Despite the efforts of Obama administration to go after Gerald Walpin personally, it looks as if the scandal that the former IG was trying to investigate, as well as the cover-up, may be collapsing under its own weight.
Until a few months Walpin was the Inspector General for AmeriCorps. He claims he was fired because he made the mistake of Investigation a friend of Michelle Obama (FOO) Kevin Johnson, former NBA star who is now mayor of Sacramento, California, for the misuse of AmeriCorps funds.
Pressed for a reasoning for the dismissal the Administration trashed Walpin hinting that he was in the early stages of dementia. They said the IG seemed “disoriented” at one meeting. Walpin’s version of the story was confirmed by a AmeriCorps board member who confirmed that he was fired to protect the Democrats from a political scandal.
A GOP report contends that the Obama White House was politically motivated when it fired inspector general Gerald Walpin after his 2008 investigation of Kevin Johnson, now Sacramento’s mayor. The report by Rep Issa and Senator Grassley criticizes the White House ethics counsel, for not examining what Walpin had been investigating at the time of his dismissal, including the allegations of sexual misconduct by Johnson and hush-money payoffs by his now-fiancee Michelle Rhee.
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New Evidence just released is that the First Lady’s former Chief of Staff Jackie Norris, met with Alan Solomont of Corporation for National and Community Service, which oversees AmeriCorps in an attempt to keep the scandal away from Michelle Obama.
Did AmeriCorps official lie about possible First Lady link to IG firing?
By: Byron York
Congressional investigators looking into the abrupt firing of AmeriCorps inspector general Gerald Walpin have discovered that the head of AmeriCorps met with a top aide to First Lady Michelle Obama the day before Walpin was removed.
According to Republican investigators, Alan Solomont, then the chairman of the Corporation for National and Community Service, which oversees AmeriCorps, had denied meeting with Jackie Norris, at the time the First Lady’s chief of staff. But recently-released White House visitor logs show that Solomont met with Norris on June 9 of this year (as well as on two earlier occasions). President Obama fired Walpin on June 10 after an intense dispute over Walpin’s aggressive investigation of misuse of AmeriCorps money by Obama political ally Kevin Johnson, the mayor of Sacramento, California.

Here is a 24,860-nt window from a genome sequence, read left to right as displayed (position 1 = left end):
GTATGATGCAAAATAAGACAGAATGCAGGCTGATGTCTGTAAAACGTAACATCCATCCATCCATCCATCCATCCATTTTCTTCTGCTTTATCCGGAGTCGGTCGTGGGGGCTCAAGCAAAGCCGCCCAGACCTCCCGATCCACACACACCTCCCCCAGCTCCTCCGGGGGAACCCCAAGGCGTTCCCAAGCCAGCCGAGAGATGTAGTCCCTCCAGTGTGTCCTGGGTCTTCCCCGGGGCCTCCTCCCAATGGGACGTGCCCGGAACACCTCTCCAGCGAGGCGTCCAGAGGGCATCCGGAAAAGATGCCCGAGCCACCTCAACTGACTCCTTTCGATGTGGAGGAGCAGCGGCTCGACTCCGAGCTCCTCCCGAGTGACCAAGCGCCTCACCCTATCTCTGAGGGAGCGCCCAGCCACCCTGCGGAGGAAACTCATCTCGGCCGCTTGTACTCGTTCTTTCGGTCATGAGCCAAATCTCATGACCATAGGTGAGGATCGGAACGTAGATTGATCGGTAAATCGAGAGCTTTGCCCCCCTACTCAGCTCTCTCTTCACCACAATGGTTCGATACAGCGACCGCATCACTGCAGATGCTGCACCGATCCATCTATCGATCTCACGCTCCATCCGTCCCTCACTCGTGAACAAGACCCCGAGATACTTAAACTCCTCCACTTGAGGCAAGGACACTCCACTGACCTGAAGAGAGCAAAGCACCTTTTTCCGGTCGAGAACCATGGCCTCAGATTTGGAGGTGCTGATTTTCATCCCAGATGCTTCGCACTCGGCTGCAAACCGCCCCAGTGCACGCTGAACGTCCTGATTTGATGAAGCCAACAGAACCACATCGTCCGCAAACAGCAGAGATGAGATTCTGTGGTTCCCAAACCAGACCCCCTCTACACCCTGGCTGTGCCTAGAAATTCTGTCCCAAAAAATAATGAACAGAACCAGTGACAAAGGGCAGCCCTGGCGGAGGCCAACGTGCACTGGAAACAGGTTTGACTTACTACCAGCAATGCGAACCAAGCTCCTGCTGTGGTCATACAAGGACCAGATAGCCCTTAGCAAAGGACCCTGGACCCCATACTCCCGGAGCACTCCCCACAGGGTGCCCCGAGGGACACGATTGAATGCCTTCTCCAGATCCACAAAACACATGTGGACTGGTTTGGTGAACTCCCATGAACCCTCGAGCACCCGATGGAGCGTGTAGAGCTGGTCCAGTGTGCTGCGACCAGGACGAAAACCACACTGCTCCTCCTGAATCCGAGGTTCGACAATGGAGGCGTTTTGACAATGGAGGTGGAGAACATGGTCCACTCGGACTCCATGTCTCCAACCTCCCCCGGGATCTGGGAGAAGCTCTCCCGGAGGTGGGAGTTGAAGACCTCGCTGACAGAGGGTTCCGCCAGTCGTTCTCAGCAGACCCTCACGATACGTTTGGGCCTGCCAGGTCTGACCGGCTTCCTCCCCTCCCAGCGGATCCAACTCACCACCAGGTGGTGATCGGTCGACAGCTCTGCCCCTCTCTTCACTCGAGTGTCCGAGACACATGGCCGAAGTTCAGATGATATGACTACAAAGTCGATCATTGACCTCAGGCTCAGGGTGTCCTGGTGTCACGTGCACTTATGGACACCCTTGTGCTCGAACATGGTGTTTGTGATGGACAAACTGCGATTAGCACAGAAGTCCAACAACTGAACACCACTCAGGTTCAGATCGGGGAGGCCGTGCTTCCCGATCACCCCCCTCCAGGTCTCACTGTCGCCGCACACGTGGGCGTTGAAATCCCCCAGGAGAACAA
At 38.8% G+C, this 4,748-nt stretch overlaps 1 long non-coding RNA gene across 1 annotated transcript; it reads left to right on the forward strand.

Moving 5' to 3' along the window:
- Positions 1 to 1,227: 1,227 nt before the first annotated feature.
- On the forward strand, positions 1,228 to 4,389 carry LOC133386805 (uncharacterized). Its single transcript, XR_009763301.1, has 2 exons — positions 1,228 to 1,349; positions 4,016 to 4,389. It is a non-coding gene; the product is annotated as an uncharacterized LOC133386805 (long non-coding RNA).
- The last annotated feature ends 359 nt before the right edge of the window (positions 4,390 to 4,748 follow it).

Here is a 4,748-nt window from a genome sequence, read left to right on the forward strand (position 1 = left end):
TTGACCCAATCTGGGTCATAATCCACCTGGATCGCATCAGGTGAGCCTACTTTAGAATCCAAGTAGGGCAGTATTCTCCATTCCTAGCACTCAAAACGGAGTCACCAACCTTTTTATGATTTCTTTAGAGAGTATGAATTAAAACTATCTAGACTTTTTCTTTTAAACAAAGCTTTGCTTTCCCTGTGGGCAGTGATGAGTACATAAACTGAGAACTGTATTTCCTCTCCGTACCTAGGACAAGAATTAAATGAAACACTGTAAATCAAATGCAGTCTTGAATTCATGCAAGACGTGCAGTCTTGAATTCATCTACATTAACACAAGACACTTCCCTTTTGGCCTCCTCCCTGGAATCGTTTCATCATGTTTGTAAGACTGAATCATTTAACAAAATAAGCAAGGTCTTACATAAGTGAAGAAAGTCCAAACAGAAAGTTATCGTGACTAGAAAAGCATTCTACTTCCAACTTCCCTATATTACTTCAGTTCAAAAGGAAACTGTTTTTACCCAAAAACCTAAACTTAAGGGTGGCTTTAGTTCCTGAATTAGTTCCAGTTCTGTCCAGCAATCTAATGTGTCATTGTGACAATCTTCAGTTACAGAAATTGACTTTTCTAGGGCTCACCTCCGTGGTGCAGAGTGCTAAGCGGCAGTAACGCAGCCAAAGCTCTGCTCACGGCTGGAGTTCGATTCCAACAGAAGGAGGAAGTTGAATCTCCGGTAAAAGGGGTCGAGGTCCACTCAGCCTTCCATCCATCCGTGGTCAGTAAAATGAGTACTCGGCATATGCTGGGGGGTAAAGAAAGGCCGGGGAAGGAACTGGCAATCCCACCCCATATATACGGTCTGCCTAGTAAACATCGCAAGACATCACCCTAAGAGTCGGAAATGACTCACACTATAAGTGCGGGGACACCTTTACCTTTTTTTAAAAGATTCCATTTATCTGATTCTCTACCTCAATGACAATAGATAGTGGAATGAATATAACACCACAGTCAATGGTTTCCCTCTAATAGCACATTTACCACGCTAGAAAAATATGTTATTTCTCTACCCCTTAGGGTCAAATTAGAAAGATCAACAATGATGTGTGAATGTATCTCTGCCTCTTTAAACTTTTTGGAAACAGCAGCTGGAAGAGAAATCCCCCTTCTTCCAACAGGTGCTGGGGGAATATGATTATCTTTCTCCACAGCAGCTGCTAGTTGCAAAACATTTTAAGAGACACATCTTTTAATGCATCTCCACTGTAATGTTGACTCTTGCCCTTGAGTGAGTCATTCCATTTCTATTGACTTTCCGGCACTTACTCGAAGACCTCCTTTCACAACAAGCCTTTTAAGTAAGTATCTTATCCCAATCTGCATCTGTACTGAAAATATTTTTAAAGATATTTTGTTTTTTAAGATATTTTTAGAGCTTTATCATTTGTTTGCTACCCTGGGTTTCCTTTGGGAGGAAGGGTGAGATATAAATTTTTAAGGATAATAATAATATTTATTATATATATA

After being presented with the visitor logs, investigators say, Solomont explained that he met with Norris to discuss Corporation business but did not discuss the Walpin matter. When pressed, Solomont said he might have made an offhand comment, or a mention in passing, about the Walpin affair, but that he and Norris did not have a discussion about it.
Solomont’s explanations have left both Rep. Darrell Issa, ranking Republican on the House Oversight and Government Reform Committee, and Sen. Charles Grassley, top Republican on the Senate Finance Committee, frustrated and vowing to continue their investigation of the Walpin matter. In a letter to Solomont, sent Friday, Issa wrote that he has “serious questions about the veracity of your testimony.” In a statement Saturday, Grassley said he is “concerned about the accuracy and completeness of Mr. Solomont’s answers to questions.”
Issa’s letter to Solomont laid out in detail the sequence of events that led investigators to suspect there were problems with Solomont’s testimony. According to the letter, as well as discussions with knowledgeable sources, this is what happened:
After the president fired Walpin on June 10 — without giving prior notice to Congress as required by law — investigators in Issa’s and Grassley’s offices wanted to know more about what led to the firing. Solomont agreed to be interviewed on July 15.
During that interview, Solomont was asked to give the names of people at the White House with whom he had discussed Corporation business. He cited five people — White House counsel Gregory Craig, counsel’s office lawyer Norman Eisen, and three officials from something called the White House Office of Social Innovation. Then Solomont was asked with whom he had specifically discussed the inspector general matter. He said Craig and Eisen. According to investigators, Solomont did not mention Norris in response to either question. Then, he was specifically asked whether he had talked with Norris. He said no.